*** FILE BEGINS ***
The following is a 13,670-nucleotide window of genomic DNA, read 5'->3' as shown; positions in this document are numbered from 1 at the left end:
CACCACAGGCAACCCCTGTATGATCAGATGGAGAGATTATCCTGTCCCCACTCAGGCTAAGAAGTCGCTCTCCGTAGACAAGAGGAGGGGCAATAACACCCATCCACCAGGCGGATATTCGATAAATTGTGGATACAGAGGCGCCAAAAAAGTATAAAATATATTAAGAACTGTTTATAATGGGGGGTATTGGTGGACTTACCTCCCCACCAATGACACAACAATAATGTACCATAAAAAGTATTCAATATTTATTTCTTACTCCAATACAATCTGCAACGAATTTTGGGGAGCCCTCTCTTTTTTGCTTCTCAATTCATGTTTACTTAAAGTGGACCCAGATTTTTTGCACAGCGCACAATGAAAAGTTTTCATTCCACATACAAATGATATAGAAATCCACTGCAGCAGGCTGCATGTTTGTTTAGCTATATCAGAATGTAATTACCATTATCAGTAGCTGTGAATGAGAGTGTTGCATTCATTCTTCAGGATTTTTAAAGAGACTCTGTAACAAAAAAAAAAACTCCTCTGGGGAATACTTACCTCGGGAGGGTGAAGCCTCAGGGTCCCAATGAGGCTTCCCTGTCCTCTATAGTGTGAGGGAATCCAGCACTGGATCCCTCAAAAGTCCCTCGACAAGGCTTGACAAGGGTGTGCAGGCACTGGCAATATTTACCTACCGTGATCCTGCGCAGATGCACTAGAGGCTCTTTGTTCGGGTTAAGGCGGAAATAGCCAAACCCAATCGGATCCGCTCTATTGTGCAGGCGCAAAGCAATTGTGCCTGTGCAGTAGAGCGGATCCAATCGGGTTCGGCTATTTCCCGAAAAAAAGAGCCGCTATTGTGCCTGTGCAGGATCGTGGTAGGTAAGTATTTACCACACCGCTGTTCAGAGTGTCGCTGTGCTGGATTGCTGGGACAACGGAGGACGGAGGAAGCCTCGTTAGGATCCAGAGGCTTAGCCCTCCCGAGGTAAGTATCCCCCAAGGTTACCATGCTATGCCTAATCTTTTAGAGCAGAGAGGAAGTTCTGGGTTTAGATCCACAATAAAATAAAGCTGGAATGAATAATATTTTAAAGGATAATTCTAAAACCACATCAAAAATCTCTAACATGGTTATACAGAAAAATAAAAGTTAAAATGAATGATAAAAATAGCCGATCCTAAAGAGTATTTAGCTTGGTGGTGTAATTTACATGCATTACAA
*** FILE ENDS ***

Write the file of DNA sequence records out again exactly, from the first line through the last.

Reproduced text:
The following is a 13,670-nucleotide window of genomic DNA, read 5'->3' as shown; positions in this document are numbered from 1 at the left end:
CACCACAGGCAACCCCTGTATGATCAGATGGAGAGATTATCCTGTCCCCACTCAGGCTAAGAAGTCGCTCTCCGTAGACAAGAGGAGGGGCAATAACACCCATCCACCAGGCGGATATTCGATAAATTGTGGATACAGAGGCGCCAAAAAAGTATAAAATATATTAAGAACTGTTTATAATGGGGGGTATTGGTGGACTTACCTCCCCACCAATGACACAACAATAATGTACCATAAAAAGTATTCAATATTTATTTCTTACTCCAATACAATCTGCAACGAATTTTGGGGAGCCCTCTCTTTTTTGCTTCTCAATTCATGTTTACTTAAAGTGGACCCAGATTTTTTGCACAGCGCACAATGAAAAGTTTTCATTCCACATACAAATGATATAGAAATCCACTGCAGCAGGCTGCATGTTTGTTTAGCTATATCAGAATGTAATTACCATTATCAGTAGCTGTGAATGAGAGTGTTGCATTCATTCTTCAGGATTTTTAAAGAGACTCTGTAACAAAAAAAAAAACTCCTCTGGGGAATACTTACCTCGGGAGGGTGAAGCCTCAGGGTCCCAATGAGGCTTCCCTGTCCTCTATAGTGTGAGGGAATCCAGCACTGGATCCCTCAAAAGTCCCTCGACAAGGCTTGACAAGGGTGTGCAGGCACTGGCAATATTTACCTACCGTGATCCTGCGCAGATGCACTAGAGGCTCTTTGTTCGGGTTAAGGCGGAAATAGCCAAACCCAATCGGATCCGCTCTATTGTGCAGGCGCAAAGCAATTGTGCCTGTGCAGTAGAGCGGATCCAATCGGGTTCGGCTATTTCCCGAAAAAAAGAGCCGCTATTGTGCCTGTGCAGGATCGTGGTAGGTAAGTATTTACCACACCGCTGTTCAGAGTGTCGCTGTGCTGGATTGCTGGGACAACGGAGGACGGAGGAAGCCTCGTTAGGATCCAGAGGCTTAGCCCTCCCGAGGTAAGTATCCCCCAAGGTTACCATGCTATGCCTAATCTTTTAGAGCAGAGAGGAAGTTCTGGGTTTAGATCCACAATAAAATAAAGCTGGAATGAATAATATTTTAAAGGATAATTCTAAAACCACATCAAAAATCTCTAACATGGTTATACAGAAAAATAAAAGTTAAAATGAATGATAAAAATAGCCGATCCTAAAGAGTATTTAGCTTGGTGGTGTAATTTACATGCATTACAA